By Hillel Aron
By Joseph Tsidulko
By Patrick Range McDonald
By David Futch
By Hillel Aron
By Dennis Romero
By Jill Stewart
By Dennis Romero
Anti-tax guru Grover Norquist would be nearly the last person you’d expect to share a stage with traditional liberals. Unless, of course, the forum was the Jerry Springershow and fisticuffs were supposed to erupt before the first commercial break.
Norquist, after all, is often credited as the predominant Capitol Hill lobbying influence behind the Bush tax cuts. He recently likened the “injustice” of higher tax rates on the rich to the Holocaust, because, as with death camps, the majority acquiesce to injustice because the highest tax rates don’t apply to them.
But when the ACLU brought Norquist to Los Angeles this fall, it was to link arms, not to stone him. For Norquist has become a key ally in a left-right coalition seeking to undo the most sweeping provisions of the USA PATRIOT Act.
“I am a strong supporter of the president in many ways,” said Norquist in an interview. “I wish him well and want to see him re-elected.” But when it comes to the PATRIOT Act, he added, it’s especially important for conservatives to speak out so that the Bush administration can’t respond with: “This is just politics and they don’t like me.”
This month the Bush administration and its congressional allies will battle opponents over measures to limit the scope of the PATRIOT Act. And they’ll also engage over other bills that would increase these law-enforcement powers. The best shot for PATRIOT opponents is the SAFE Act (which, like the USA PATRIOT Act, is written in all caps because it’s an acronym).
So what’s so bad about the PATRIOT Act?
And how would the SAFE Act make things better?
The PATRIOT Act, in essence, gives law enforcement a variety of tools that, taken together, makes it easier for the government to search any of your records without ever telling you. These records can include your computer files, business records, medical records, school records, genetic information, library reading habits — you name it. Before the act, the government could conduct such searches only in an emergency or in a handful of other limited circumstances, typically with the approval of a special court. Now, however, the government can bypass court oversight entirely. In other instances, court approval is merely a formality. And by the way, it’s also against the law for a librarian to disclose that the FBI stopped by to see who checked out the latest biography of Karl Marx.
“Our experience historically is that when government has had these powers, it has abused them,” said ACLU legislative director Laura Murphy, citing the spying on and dirty-tricks campaigns against Martin Luther King Jr. and other civil rights leaders. What’s going on now behind closed doors is hard to say, and Attorney General John Ashcroft ain’t telling.
The SAFE Act would turn back the clock, making it harder to approve secret searches and requiring the government to cite specific justifications — once every seven days — for withholding notice that the searches have taken place. SAFE’s Senate co-sponsors are conservative Idaho Republican Larry Craig and Illinois Democrat Richard Durbin.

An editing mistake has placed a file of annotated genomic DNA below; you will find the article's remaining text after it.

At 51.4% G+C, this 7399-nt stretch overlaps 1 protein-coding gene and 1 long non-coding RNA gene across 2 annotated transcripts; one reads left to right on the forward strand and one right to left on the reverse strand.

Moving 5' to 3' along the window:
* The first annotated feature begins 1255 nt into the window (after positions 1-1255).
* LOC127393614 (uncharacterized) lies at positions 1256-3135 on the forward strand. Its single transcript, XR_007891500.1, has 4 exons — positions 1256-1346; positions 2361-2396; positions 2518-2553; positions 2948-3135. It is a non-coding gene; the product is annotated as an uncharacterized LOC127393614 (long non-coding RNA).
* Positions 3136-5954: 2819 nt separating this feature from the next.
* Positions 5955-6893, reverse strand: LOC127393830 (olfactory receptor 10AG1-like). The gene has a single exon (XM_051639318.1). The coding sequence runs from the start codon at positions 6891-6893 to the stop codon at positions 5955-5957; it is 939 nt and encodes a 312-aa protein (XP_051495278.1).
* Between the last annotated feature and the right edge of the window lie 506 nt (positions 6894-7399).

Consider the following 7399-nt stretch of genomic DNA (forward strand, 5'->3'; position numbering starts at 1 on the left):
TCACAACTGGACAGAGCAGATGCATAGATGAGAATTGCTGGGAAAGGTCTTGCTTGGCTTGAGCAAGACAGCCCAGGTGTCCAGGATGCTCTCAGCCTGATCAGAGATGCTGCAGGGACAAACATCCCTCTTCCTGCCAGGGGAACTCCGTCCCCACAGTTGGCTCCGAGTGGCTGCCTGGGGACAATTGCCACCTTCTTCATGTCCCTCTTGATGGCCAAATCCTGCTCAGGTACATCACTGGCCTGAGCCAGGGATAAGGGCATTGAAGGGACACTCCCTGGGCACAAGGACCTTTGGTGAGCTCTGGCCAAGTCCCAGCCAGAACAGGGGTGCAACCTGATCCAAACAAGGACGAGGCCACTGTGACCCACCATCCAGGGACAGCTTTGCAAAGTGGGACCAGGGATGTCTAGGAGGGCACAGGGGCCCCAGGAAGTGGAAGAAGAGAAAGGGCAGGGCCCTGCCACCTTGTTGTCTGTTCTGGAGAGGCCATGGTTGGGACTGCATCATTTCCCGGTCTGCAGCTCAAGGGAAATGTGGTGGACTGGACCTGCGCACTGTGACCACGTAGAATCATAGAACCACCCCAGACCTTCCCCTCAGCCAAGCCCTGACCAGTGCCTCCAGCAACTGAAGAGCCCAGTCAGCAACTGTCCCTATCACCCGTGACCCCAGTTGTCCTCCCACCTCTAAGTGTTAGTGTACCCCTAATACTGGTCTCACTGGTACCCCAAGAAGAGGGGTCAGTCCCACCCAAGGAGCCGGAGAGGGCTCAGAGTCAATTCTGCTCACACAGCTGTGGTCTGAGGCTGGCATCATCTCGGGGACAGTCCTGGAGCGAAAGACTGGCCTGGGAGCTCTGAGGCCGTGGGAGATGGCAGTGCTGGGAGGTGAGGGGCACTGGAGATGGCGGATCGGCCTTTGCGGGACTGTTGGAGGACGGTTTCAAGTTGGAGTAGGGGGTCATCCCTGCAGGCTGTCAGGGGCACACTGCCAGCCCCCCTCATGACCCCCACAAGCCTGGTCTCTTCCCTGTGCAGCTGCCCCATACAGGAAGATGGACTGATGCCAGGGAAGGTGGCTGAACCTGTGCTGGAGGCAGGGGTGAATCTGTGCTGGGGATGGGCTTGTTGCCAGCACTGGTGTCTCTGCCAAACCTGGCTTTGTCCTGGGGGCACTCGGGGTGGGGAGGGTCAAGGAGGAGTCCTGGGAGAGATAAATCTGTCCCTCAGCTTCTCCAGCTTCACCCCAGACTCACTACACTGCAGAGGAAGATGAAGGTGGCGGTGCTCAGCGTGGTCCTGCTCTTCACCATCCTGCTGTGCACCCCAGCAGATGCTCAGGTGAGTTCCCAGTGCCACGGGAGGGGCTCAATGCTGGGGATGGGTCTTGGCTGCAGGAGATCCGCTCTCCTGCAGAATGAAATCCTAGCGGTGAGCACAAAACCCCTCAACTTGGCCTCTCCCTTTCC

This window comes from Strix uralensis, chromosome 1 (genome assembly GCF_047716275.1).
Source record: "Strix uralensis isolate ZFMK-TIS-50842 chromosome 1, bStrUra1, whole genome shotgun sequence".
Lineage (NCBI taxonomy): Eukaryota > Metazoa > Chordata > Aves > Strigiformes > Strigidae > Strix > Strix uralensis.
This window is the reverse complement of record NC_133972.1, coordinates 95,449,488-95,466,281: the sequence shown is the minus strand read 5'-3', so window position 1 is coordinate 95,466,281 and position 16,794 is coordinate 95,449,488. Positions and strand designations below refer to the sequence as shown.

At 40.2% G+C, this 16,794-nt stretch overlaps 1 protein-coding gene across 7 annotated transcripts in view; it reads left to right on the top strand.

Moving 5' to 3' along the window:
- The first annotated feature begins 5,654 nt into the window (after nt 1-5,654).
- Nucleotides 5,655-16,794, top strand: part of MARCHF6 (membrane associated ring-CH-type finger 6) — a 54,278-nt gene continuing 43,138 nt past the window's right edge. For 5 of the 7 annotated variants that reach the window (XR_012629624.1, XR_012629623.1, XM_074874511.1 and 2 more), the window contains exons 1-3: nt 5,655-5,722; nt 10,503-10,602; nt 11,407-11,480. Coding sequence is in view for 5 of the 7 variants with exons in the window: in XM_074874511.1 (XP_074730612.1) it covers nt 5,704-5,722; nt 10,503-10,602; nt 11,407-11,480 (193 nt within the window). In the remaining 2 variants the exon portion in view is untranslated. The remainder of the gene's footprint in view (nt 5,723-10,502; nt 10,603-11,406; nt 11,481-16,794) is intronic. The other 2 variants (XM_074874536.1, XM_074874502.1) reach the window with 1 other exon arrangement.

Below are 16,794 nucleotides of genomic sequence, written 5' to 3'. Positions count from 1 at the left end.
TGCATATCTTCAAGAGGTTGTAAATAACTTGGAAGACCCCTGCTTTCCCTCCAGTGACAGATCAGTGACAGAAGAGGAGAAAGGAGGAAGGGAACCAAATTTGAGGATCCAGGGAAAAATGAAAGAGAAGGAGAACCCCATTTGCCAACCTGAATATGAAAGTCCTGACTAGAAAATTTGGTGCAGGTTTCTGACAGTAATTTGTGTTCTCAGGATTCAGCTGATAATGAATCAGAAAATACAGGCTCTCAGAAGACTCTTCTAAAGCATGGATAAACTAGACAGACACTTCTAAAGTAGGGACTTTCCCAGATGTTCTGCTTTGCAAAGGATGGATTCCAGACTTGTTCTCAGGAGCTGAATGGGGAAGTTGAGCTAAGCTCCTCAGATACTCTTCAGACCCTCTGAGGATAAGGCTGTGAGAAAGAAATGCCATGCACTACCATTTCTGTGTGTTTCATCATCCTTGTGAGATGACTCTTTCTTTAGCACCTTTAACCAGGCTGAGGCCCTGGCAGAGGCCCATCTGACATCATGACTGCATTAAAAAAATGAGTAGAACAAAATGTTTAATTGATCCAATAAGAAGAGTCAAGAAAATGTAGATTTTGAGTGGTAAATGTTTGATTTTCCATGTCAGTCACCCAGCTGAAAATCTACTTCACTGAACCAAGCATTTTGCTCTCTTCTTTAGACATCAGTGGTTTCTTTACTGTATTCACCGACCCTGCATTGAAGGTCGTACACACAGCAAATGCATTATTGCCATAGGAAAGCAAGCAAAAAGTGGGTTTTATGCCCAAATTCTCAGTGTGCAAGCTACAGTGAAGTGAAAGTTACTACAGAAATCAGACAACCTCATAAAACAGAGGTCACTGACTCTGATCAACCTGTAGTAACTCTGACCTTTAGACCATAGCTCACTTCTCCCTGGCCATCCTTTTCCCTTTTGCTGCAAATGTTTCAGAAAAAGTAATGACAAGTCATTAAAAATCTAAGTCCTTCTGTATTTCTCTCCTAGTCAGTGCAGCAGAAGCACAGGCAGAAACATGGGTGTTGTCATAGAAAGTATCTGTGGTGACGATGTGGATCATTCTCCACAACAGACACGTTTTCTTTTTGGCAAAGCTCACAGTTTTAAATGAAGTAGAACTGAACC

A bill by long-shot presidential hopeful and Congressman Dennis Kucinich (D-Ohio) would limit potential government abuses beyond the PATRIOT Act. It would, for example, forbid the indefinite detention without charges of immigrants and prevent local police from acting as immigration officers without an act of Congress. The Kucinich bill and some others have little prospect of getting through Congress this year. SAFE does have a chance, especially if it’s attached to the budget bill, which President Bush would be more reluctant to veto. This year’s session is likely to end before Thanksgiving, which could push all these bills into next year.
The congressional agenda cuts both ways. It also includes a bill to give police even more authority to bypass court oversight during searches and investigations. And other legislation would require local police to enforce federal immigration laws or else lose federal funds. Many local police chiefs oppose this proposal for fear immigrants would be reluctant to cooperate with officers.
Critics don’t assault the entire PATRIOT package. They don’t object to more border guards and translators or updated technology. For its part, the Justice Department defends all its new tools as valuable aids for fighting terrorism. Attorney General Ashcroft clearly would rather take heat for denying civil liberties than for blowing the chance to stop the next 9/11. The department makes a point of listing the names of those in Congress who voted for PATRIOT. Only one senator, Russ Feingold, a Wisconsin Democrat, voted against it.
Norquist recounted how he thanked Feingold in person, but also wanted to know what happened to the other Democrats. Norquist said that Feingold pointed to then–Senate Majority Leader Tom Daschle, who was standing nearby. “He said, ‘Daschle told us we had to cave.’”
The House Judiciary Committee provided greater scrutiny, working for a week to modify PATRIOT’s more onerous provisions, such as the “sneak and peek” secret searches. In the end, the same bitterly divided committee that brought America the Clinton impeachment trial unanimously approved its amended PATRIOT Act. Thus, impeachment-trial manager Bob Barr, a Georgia Republican, joined with Maxine Waters, the staunch Clinton defender and liberal Los Angeles Democrat.